The ideal of performance management
16th January 2018 | Michael Armstrong
What is performance management, and how should it be applied in your organization?
Performance management defined
Performance management is the continuous process of improving performance by setting individual and team goals which are aligned to the strategic goals of the organization, planning performance to achieve the goals, reviewing and assessing progress, and developing the knowledge, skills and abilities of people. It usually, but not necessarily, involves the design and operation of a formal performance management system in the shape of a defined set of procedures for planning, monitoring and reviewing performance. This is the ideal version described in this article but it is flawed as revealed in the second article of this series (to be the first to read the second article, subscribe to the HR newsletter here).
Performance management is managing the business. Managing performance is what line managers do and performance management is supposed to help them do it. It should be a powerful means of ensuring that the organization’s strategic goals are achieved. It should contribute to the achievement of culture change and be integrated with other key HR activities, especially human capital management, talent management, learning and development and reward management. Thus performance management if it works properly helps to achieve horizontal integration and the ‘bundling’ of HR practices so that they are interrelated and therefore complement and reinforce each other. An effective system of performance management can play an important part in increasing levels of employee engagement
Ideally, the overall objective of performance management is to develop and improve the performance of individuals and teams and therefore organizations. When done well, it ensures that people are clear about what success looks like and the part they play in delivering this success. A strategic approach means that performance management processes such as setting objectives are explicitly designed to align individual objectives with the organization’s strategic objectives.
A definition of what performance management systems are there to do was provided by Lee (2005):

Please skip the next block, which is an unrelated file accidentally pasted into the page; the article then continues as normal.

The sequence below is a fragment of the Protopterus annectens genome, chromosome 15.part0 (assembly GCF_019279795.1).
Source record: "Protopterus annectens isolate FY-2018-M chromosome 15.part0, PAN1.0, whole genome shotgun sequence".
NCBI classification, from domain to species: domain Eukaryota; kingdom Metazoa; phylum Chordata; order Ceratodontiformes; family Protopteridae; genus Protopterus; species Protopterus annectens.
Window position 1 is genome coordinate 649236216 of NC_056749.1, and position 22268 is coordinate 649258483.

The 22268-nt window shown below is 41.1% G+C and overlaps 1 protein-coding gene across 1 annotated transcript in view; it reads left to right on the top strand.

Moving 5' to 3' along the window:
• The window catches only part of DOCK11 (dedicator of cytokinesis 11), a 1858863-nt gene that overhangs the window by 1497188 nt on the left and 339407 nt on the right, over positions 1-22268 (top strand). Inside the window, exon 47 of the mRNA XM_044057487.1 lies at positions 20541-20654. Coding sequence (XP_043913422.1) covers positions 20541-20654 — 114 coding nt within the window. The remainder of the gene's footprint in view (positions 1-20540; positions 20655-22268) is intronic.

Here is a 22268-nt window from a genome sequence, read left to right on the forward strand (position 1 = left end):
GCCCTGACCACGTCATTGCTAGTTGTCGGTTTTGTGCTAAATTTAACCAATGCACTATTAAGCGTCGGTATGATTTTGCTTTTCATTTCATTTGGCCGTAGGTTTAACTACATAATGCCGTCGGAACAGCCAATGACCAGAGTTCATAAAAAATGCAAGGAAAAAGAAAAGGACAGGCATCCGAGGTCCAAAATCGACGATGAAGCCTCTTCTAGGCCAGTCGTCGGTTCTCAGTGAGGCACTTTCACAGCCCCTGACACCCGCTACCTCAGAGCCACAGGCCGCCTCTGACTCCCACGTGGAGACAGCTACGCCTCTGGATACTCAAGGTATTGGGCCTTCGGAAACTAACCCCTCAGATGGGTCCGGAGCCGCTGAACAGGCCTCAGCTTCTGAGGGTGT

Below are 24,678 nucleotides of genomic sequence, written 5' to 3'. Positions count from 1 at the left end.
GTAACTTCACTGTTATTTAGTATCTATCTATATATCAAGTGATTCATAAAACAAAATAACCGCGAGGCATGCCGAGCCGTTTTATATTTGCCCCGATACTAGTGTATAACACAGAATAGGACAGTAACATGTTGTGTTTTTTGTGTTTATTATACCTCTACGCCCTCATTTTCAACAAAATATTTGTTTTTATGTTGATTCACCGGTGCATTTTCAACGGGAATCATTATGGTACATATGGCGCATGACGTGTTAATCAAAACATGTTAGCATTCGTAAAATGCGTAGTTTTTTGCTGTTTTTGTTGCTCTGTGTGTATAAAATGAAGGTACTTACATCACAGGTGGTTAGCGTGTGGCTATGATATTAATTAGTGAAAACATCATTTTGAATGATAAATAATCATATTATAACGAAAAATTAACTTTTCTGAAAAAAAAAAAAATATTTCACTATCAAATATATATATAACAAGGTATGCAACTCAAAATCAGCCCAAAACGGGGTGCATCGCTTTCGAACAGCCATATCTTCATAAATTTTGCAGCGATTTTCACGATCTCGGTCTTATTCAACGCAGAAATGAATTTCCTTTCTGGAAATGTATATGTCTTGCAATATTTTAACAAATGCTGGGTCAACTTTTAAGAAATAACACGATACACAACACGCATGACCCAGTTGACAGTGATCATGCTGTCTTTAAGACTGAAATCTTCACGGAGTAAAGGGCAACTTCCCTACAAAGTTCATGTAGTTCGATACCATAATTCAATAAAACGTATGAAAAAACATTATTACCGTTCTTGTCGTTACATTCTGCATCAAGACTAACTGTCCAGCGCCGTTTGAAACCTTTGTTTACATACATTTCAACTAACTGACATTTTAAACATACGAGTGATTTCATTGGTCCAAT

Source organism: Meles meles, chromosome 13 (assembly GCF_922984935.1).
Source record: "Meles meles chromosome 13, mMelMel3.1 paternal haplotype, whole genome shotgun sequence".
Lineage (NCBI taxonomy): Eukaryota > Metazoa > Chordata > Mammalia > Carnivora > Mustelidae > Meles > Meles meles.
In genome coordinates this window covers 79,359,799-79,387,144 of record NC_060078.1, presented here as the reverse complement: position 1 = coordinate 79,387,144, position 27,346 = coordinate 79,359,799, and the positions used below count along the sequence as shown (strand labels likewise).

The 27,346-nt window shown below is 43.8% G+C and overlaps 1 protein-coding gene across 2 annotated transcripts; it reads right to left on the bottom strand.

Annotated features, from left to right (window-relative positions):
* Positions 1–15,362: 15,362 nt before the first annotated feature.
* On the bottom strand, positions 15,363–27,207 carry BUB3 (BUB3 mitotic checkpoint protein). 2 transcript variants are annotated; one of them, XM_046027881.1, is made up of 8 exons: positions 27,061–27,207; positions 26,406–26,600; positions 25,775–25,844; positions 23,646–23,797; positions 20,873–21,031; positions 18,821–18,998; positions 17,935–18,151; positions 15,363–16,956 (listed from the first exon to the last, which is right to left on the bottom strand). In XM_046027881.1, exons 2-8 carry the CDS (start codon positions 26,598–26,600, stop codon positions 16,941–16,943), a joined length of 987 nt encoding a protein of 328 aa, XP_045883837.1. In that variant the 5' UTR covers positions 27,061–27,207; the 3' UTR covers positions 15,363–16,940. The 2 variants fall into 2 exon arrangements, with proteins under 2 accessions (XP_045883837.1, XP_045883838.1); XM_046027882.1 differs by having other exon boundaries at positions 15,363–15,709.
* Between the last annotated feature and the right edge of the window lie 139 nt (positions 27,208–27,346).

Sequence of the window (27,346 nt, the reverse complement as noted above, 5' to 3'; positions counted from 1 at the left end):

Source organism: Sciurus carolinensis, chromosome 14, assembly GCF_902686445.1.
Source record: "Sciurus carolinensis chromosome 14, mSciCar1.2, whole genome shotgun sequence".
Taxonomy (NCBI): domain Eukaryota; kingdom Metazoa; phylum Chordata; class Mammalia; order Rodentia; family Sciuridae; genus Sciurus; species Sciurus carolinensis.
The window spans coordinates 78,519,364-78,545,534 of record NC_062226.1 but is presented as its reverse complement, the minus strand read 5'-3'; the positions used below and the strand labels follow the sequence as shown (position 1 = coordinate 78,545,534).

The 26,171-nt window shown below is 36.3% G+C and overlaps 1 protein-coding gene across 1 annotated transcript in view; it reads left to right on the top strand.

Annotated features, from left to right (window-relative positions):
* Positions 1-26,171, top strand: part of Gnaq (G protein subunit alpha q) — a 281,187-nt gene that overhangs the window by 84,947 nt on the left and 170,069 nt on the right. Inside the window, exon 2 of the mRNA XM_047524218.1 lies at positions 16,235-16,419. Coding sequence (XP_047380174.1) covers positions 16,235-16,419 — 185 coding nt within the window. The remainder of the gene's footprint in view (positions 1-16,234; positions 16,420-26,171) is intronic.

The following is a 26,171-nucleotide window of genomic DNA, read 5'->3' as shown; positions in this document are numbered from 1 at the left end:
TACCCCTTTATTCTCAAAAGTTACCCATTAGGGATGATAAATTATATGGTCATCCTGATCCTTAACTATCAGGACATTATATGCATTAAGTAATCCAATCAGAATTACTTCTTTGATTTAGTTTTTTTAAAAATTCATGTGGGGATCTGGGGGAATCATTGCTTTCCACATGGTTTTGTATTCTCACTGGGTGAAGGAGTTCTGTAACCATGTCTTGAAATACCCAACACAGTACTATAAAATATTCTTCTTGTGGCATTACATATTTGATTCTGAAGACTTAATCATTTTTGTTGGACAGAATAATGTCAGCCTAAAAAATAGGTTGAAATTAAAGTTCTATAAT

The real goals of any performance management system are threefold – to correct poor performance, to sustain good performance and to improve performance….All performance management systems should be designed to generate information and data exchange so that the individuals involved can properly dissect performance, discuss it, understand it, and agree on its character and quality.
How an ideal system of performance management works
Ideally, the system flows from the organization’s objectives and then operates as a continuous and self-renewing cycle as modelled below.
This model depicts an ideal system that consists of an apparently logical sequence of activities each of which contributes cumulatively to the achievement of the objective of improved performance. There is nothing wrong with the logic. But the success of the process depends on each stage being conducted properly. And this makes demands on the participants – managers and their team members – that are very hard to meet. Converting the ideal into reality can be very difficult as discussed in the next article in this series.
LeeC D (2005) Rethinking the goals of your performance management system, Employment Relations Today, 32 (3), pp 53-60
About the author: Michael Armstrong is the UK's bestselling author of Human Resource Management books including Armstrong's Handbook of Performance Management and Armstrong's Job Evaluation Handbook and several other titles published by Kogan Page. With over a million copies sold, his books have been translated into twenty-one languages. He is managing partner of E-Reward as well as an independent management consultant. Prior to this he was a chief examiner of the Chartered Institute of Personnel and Development (CIPD) and an HR director of a publishing company.